Cambodia Pursues Foreign Interference Law Inspired by Singapore, Angkorian-Era Invasions

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Interior Minister Sar Kheng speaks in Prey Veng province on July 13, 2019, in a photo posted to Kheng’s Facebook page.

Singapore’s Foreign Interference Act, passed last year amid fears of rising repression, will be a model for Cambodia’s own foreign interference law, the Interior Ministry said on Tuesday.

Singapore’s law, which aims to counter “attempts by foreign actors to manipulate our domestic politics,” raised concerns among activists and journalists that they could be punished for vague allegations or designated as “politically significant” and subject to close monitoring and restrictions.

Cambodian Interior Ministry spokesperson Khieu Sopheak said a similar law was needed in Cambodia as a precaution due to past experiences.

“Historically, foreign [powers] both neighboring and afar have disrupted Cambodia’s peace,” Sopheak said, pointing to Cham incursion on the Angkorian Empire a millennium ago. Before the foreign invasion there was interference and traitors, Sopheak said.

“Through the bitter Cambodian experience, and from [the example] we have seen from other countries, samdech kralahom has taken the long view to study and learn,” he said, referring to Interior Minister Sar Kheng. “We should have this too because our history has experienced foreign invasion and interference.”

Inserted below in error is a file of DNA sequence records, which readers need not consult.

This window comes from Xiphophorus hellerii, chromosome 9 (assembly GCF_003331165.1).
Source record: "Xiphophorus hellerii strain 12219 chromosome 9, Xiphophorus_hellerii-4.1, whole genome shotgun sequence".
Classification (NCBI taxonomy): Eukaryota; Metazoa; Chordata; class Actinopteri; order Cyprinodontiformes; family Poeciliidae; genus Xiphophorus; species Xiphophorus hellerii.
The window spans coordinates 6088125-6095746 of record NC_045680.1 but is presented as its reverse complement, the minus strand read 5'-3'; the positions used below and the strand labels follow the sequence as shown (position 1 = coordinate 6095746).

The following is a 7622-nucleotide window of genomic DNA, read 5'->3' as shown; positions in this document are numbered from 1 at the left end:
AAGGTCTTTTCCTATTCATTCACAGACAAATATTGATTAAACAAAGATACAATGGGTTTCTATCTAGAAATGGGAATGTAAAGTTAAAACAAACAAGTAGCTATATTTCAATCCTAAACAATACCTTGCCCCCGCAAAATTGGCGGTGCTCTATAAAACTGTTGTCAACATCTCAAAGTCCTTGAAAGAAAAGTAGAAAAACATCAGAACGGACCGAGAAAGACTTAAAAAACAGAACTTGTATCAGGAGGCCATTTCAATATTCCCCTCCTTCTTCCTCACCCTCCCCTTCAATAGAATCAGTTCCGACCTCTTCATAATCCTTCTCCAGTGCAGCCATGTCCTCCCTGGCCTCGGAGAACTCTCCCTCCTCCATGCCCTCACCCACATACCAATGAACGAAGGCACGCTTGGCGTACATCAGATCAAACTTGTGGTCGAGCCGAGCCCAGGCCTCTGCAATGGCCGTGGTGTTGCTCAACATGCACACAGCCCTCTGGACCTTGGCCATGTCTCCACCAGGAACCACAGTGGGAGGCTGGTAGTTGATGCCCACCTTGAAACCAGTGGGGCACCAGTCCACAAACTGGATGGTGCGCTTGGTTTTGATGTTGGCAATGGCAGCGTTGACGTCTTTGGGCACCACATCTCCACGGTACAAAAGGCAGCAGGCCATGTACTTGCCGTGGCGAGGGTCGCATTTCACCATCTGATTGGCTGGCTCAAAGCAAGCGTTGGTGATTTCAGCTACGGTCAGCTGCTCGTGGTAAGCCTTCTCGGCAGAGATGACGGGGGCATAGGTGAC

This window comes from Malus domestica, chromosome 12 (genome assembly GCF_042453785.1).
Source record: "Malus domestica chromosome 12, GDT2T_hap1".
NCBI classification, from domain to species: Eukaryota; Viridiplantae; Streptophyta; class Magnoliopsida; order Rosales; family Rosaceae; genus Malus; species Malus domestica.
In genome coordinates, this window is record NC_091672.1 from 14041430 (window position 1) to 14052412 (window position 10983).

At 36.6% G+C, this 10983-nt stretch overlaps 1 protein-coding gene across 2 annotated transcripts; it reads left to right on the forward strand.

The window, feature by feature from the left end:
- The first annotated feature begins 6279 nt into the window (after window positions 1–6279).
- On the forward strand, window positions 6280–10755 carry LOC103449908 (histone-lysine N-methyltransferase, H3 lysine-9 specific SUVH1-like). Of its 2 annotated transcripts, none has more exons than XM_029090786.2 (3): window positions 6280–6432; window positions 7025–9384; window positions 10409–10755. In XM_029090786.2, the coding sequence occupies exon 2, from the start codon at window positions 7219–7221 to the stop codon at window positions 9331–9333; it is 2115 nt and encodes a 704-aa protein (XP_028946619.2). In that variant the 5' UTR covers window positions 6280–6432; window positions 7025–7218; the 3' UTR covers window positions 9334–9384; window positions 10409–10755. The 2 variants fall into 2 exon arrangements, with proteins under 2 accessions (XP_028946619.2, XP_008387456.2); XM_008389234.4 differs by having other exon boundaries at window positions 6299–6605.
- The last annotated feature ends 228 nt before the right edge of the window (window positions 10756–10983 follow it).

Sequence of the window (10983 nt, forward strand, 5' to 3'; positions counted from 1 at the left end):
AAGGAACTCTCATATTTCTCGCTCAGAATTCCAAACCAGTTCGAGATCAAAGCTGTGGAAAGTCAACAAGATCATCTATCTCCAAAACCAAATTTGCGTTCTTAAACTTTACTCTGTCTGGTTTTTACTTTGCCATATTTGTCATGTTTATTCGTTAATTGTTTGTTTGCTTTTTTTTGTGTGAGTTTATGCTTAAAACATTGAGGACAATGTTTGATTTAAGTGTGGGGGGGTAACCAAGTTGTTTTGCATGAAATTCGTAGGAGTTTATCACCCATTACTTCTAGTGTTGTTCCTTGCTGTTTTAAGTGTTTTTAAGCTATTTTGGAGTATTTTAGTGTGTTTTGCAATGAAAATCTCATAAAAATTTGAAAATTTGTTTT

Singapore was a particular model for the legislation, though other countries also had similar laws, Sopheak said.

“Singapore has this law so that the country is developed and independent, and can run the country with no one giving orders,” he said.

The process was still at an early stage, he added. “Now we have collected the documents.”

Five-hundred pages of law would be translated to Khmer and studied before a law is drafted, he said.

“We will study from others and what is foreign interference: whether providing money to non-governmental organizations to open schools and other things,” he said.

“It will not satisfy some people. Even though they are not satisfied with it, it is for the national interest,” Sopheak said. “If you don’t follow it, you will be punished. With every law, there is always punishment … so people are scared of it.”

Licadho spokesperson Am Sam Ath noted that the government already had laws around antiterrorism and money-laundering.

He said there were also concerns due to the government frequently labeling NGOs as being part of a “color revolution.”

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